Chinese population is declining for the first time in sixty years

Chinese population is declining for the first time in sixty years

Published on: 01/17/2023 – 07:46

It’s a historic turning point. China, the world’s most populous country, saw its population shrink in 2022, according to figures released by the National Bureau of Statistics on Tuesday, January 17. Unheard of for sixty years.

“Seven hundred million Chinese and I and I and I,” sang Jacques Dutronc almost six decades ago. China’s population has doubled since that song, but last year the tune changed: For the first time, deaths exceeded births in China.

declining birth rate

A total of 1.41 billion Chinese were registered in the country’s 31 provinces, autonomous regions and provincial-level cities in 2022, a negative growth rate of 0.6 per 1,000 1961 ! The ultimate downfall? Maybe not, but this trend is here to stay. According to the approval given to couples to a second child, then a third party Child, despite childbirth allowance, establishment of support structures babysitthe extension of maternity and even paternity leave in certain companies, deterrence campaigns abortionsthe birth rate continues to move back. According to the National Bureau of Statistics, 6.77 births per 1,000 people were recorded last year. This too is a level not seen since 1949. At this rate, China’s age pyramid will soon mushroom like neighboring countries South Korea and Japan, with the problems associated with an aging population and declining assets to fund retirement and, more importantly, care old Parents. And according to the UN, India could pass China as the country with the most inhabitants this year.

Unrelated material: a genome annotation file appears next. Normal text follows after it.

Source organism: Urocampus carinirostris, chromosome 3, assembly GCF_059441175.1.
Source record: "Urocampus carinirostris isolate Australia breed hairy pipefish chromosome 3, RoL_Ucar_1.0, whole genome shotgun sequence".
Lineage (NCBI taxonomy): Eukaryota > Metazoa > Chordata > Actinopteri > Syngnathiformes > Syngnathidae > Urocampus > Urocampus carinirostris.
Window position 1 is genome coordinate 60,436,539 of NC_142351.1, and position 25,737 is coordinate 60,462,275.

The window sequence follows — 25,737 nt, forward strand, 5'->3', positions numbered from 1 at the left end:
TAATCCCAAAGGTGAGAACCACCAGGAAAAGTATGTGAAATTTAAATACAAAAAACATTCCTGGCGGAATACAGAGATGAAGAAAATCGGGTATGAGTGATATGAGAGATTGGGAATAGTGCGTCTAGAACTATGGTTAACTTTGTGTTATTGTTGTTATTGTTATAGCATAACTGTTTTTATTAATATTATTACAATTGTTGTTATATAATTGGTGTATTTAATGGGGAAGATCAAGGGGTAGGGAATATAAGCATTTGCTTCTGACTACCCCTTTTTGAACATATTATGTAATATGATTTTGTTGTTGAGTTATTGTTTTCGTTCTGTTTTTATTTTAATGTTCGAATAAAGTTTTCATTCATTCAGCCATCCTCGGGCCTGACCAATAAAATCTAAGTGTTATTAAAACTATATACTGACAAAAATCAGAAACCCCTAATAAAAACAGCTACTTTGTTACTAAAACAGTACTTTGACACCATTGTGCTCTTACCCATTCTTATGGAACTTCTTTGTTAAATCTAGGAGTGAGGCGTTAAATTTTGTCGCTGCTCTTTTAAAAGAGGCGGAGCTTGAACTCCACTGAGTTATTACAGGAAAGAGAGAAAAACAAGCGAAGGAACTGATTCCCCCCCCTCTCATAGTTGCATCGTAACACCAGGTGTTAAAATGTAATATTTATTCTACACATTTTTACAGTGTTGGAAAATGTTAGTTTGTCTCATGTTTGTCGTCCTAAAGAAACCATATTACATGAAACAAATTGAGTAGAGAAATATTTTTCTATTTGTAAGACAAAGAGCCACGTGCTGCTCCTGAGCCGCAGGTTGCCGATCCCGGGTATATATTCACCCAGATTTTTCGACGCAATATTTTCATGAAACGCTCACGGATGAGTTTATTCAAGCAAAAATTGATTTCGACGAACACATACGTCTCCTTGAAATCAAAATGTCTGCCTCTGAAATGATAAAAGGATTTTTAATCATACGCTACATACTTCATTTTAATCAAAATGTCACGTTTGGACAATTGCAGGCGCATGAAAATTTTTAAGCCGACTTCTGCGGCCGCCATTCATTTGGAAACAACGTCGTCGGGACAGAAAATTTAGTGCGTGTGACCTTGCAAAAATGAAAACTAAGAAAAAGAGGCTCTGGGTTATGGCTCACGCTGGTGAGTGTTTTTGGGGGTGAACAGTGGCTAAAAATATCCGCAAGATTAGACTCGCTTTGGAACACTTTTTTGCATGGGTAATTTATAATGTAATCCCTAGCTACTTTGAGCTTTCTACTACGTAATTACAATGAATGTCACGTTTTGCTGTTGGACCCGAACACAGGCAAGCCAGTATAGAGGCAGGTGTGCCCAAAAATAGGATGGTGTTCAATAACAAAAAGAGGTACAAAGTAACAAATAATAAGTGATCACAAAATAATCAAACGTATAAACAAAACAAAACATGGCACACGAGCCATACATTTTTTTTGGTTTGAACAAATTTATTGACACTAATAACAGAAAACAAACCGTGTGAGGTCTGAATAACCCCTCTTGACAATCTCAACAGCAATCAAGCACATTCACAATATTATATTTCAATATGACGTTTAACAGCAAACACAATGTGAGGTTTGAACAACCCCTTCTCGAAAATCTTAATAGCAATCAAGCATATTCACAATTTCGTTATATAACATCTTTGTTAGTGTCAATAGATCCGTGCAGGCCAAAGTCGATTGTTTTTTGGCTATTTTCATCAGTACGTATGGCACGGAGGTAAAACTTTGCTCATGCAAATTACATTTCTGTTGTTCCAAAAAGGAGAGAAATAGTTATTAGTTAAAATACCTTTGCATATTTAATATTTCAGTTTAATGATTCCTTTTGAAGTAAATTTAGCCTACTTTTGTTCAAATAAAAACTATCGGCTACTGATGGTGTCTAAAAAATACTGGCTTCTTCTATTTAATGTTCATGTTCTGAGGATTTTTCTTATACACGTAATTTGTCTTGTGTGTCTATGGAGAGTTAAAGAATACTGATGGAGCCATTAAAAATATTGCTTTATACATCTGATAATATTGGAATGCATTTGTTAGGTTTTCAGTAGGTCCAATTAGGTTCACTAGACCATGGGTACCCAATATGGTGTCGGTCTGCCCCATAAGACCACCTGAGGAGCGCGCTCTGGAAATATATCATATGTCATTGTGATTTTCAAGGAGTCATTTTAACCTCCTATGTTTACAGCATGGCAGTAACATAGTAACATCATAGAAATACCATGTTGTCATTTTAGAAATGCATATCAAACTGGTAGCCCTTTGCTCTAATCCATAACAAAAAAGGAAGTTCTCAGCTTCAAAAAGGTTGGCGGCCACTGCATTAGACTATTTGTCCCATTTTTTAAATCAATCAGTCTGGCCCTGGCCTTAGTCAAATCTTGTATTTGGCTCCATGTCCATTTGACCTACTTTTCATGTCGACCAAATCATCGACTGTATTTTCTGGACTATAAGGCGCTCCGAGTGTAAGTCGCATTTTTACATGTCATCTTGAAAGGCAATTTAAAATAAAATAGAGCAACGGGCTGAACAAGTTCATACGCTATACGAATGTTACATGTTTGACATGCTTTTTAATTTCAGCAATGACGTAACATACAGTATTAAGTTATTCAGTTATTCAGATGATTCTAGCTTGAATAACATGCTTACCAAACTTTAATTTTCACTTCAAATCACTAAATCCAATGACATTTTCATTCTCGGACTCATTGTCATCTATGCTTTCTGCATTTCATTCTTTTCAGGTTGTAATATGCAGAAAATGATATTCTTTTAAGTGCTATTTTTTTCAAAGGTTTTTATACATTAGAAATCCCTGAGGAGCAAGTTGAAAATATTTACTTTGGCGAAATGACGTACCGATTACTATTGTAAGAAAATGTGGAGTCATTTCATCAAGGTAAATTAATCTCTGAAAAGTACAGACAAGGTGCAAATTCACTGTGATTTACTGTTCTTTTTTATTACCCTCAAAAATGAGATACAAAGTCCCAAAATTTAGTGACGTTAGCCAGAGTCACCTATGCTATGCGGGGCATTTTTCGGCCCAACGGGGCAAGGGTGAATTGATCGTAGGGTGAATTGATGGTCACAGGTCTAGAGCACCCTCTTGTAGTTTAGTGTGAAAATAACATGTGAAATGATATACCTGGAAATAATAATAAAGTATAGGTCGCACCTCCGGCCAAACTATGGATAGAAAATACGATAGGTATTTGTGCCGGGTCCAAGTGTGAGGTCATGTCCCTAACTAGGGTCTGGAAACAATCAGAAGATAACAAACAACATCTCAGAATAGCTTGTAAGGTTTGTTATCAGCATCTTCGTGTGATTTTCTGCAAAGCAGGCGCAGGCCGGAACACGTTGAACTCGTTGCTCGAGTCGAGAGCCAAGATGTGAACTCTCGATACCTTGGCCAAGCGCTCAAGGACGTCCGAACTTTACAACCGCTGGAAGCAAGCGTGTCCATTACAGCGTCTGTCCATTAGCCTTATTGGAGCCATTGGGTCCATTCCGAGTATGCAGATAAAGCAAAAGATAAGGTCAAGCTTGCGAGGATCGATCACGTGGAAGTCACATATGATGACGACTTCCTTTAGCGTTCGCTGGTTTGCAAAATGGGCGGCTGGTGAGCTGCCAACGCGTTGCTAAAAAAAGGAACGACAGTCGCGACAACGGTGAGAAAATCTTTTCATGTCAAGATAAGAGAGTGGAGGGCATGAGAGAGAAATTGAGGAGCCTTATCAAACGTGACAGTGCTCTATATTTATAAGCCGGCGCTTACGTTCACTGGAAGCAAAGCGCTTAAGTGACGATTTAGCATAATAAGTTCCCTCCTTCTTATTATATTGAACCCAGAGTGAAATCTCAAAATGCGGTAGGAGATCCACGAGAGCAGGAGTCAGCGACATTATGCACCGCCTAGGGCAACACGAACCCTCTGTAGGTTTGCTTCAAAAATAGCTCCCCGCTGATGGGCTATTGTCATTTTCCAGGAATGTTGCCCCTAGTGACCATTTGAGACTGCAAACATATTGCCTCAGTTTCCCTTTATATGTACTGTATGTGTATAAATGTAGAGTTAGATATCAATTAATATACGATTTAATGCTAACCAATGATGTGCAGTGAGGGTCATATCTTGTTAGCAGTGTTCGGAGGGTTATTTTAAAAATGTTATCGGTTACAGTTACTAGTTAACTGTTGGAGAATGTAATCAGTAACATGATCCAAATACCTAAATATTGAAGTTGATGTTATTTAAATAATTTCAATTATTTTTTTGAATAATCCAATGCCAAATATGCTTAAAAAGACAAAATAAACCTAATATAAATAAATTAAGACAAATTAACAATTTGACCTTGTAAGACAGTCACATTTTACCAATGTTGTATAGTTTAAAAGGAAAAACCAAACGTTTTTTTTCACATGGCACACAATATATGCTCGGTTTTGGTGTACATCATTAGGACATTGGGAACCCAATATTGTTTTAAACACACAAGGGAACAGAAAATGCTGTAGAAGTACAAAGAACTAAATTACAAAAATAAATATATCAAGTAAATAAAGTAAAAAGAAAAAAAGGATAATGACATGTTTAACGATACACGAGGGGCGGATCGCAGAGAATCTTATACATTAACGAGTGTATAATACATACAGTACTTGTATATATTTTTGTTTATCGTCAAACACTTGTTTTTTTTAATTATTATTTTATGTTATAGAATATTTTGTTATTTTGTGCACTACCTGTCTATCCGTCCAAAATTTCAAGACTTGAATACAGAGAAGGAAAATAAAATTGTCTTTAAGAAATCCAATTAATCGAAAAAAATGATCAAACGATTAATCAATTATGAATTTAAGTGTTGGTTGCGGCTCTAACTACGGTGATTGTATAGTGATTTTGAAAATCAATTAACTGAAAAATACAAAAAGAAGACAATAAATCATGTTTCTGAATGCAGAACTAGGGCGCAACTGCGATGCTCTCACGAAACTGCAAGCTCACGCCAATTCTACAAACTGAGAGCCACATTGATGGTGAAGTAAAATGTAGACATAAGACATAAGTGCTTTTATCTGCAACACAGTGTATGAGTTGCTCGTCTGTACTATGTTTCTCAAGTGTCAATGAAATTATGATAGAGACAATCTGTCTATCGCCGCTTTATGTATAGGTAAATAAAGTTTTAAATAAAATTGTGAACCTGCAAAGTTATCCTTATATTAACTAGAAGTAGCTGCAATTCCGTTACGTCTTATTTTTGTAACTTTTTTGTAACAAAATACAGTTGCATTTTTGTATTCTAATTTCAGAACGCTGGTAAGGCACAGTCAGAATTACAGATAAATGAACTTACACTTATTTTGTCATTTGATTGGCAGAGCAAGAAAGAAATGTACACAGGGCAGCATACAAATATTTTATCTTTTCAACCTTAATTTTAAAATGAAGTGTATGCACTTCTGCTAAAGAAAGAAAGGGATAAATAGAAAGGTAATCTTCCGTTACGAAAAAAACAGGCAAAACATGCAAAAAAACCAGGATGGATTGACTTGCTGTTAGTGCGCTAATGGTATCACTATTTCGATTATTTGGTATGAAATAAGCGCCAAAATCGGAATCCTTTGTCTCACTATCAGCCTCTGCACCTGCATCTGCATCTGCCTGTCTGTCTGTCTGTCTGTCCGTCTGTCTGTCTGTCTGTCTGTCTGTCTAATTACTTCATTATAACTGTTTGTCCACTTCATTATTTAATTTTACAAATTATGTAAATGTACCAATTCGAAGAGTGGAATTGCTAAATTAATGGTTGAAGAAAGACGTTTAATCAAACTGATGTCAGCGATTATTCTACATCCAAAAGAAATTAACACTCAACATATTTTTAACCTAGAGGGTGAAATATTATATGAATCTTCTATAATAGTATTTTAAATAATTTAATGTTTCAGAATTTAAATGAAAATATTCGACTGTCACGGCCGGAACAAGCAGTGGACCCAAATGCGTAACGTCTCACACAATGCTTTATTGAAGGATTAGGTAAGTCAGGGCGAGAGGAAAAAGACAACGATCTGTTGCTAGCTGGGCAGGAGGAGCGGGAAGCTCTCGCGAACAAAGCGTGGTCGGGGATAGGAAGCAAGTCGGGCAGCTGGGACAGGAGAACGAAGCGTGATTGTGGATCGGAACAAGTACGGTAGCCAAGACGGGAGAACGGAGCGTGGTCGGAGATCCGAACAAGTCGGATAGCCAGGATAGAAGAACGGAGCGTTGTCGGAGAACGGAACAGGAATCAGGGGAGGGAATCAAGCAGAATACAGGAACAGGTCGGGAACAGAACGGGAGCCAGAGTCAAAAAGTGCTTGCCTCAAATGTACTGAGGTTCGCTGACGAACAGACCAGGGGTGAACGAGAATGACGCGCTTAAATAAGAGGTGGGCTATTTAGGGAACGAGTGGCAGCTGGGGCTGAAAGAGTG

cost of living

The end of the one-child policy came late in a China where the costs Education and housing were already high. This morning comments on the network Weibo was not surprised by this announcement: “It is so normal that the population decreases, writes a user. Who else wants children? It’s such a burden today. ” The Rise of unemployment among young people since the beginning of the pandemic nothing helps. Neither does the weight of family traditions. The Lunar New Year holiday and family reunions beginning this weekend have been dreaded by single Chinese women, who have been bombarded with questions, “When are you getting married? When do you have children? ” Young woman emancipated no longer want to take care of the children alone in an economic context that has been slowed down by three years of “zero Covid-19” policy.

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